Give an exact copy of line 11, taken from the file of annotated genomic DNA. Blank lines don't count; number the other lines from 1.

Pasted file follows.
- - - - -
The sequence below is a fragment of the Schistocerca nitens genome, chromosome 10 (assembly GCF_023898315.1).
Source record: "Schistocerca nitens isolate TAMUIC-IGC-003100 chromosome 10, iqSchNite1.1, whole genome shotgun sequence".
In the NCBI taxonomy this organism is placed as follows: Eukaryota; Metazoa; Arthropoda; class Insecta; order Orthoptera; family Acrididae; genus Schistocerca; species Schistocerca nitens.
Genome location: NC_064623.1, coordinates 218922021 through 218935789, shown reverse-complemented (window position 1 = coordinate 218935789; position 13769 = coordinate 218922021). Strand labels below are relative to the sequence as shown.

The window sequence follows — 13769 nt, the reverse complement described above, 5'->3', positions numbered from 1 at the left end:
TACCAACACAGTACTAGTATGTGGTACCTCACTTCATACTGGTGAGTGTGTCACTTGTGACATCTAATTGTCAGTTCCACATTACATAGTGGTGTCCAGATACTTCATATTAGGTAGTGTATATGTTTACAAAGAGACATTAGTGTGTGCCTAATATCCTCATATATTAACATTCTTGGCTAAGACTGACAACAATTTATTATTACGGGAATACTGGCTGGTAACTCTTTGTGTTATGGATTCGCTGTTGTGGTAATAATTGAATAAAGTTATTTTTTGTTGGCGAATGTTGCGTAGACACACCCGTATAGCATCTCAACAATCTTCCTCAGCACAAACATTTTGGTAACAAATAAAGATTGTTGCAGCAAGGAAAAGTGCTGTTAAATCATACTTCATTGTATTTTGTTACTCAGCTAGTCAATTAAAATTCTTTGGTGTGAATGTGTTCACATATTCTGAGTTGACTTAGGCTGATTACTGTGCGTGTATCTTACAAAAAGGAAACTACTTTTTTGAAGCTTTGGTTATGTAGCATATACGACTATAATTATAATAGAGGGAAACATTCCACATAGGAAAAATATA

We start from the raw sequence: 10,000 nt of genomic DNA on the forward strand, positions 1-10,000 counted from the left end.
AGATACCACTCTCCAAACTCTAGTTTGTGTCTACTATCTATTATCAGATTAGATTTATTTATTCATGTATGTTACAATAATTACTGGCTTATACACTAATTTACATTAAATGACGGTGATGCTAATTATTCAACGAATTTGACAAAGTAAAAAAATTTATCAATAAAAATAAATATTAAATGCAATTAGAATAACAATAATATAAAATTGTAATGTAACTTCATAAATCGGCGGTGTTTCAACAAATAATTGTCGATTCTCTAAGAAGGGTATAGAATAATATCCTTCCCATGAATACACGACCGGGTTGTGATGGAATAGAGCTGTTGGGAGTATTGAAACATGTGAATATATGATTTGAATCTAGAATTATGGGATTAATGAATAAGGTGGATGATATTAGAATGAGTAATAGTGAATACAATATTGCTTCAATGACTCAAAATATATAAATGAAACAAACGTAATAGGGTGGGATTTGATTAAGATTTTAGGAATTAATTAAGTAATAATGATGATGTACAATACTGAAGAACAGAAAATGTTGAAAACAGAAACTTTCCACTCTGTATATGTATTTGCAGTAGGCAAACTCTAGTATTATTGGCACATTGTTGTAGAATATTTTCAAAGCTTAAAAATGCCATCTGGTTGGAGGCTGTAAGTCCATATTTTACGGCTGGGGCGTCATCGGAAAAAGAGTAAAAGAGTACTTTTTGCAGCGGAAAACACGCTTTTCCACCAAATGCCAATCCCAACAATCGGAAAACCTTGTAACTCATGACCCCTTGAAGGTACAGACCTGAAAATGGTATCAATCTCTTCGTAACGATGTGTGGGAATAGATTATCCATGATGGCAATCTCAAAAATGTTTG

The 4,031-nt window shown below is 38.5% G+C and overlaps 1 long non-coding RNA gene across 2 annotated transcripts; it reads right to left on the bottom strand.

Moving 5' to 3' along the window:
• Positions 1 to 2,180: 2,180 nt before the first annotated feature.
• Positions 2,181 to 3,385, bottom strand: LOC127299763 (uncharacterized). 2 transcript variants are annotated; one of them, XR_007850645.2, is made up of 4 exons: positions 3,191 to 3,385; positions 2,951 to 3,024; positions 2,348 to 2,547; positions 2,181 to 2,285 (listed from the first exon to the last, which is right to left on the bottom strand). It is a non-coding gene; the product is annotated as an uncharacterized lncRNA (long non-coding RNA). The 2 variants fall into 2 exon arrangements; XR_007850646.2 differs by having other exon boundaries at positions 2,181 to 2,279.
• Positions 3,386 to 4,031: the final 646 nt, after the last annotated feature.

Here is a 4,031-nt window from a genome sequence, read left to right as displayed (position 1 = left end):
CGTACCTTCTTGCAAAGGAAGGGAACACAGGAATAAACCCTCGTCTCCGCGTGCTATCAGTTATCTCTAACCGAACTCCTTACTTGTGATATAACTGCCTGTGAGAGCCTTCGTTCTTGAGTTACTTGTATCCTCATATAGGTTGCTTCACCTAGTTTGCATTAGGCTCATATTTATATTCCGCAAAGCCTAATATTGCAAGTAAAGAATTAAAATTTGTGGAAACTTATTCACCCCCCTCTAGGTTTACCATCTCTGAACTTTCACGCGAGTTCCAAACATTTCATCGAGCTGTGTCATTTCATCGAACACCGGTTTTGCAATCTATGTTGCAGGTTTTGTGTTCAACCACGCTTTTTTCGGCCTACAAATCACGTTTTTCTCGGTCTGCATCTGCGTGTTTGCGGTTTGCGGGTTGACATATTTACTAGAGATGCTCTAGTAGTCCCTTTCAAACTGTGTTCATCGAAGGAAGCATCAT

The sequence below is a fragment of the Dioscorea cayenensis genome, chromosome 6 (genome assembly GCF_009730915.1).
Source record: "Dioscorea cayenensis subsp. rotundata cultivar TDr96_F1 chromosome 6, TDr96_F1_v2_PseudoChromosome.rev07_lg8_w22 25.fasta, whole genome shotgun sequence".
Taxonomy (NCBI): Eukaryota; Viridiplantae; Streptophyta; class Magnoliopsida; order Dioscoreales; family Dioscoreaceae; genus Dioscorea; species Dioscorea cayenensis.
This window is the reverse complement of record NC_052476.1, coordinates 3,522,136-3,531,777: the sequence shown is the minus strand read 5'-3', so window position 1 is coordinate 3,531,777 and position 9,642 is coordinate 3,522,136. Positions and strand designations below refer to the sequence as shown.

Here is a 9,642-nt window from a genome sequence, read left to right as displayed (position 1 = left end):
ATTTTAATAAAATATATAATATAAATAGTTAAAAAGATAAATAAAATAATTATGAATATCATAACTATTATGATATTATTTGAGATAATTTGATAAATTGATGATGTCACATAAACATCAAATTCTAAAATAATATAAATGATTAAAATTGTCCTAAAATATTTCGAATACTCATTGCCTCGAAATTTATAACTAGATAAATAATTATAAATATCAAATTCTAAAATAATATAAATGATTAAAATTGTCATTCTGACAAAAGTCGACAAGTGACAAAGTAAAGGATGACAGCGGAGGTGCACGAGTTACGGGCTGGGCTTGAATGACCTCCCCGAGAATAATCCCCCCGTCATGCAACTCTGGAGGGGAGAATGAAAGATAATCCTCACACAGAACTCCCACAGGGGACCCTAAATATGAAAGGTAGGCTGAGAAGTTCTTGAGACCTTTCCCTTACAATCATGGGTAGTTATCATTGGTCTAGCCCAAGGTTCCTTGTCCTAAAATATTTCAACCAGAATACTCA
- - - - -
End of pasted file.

• Positions 1 to 2,180: 2,180 nt before the first annotated feature.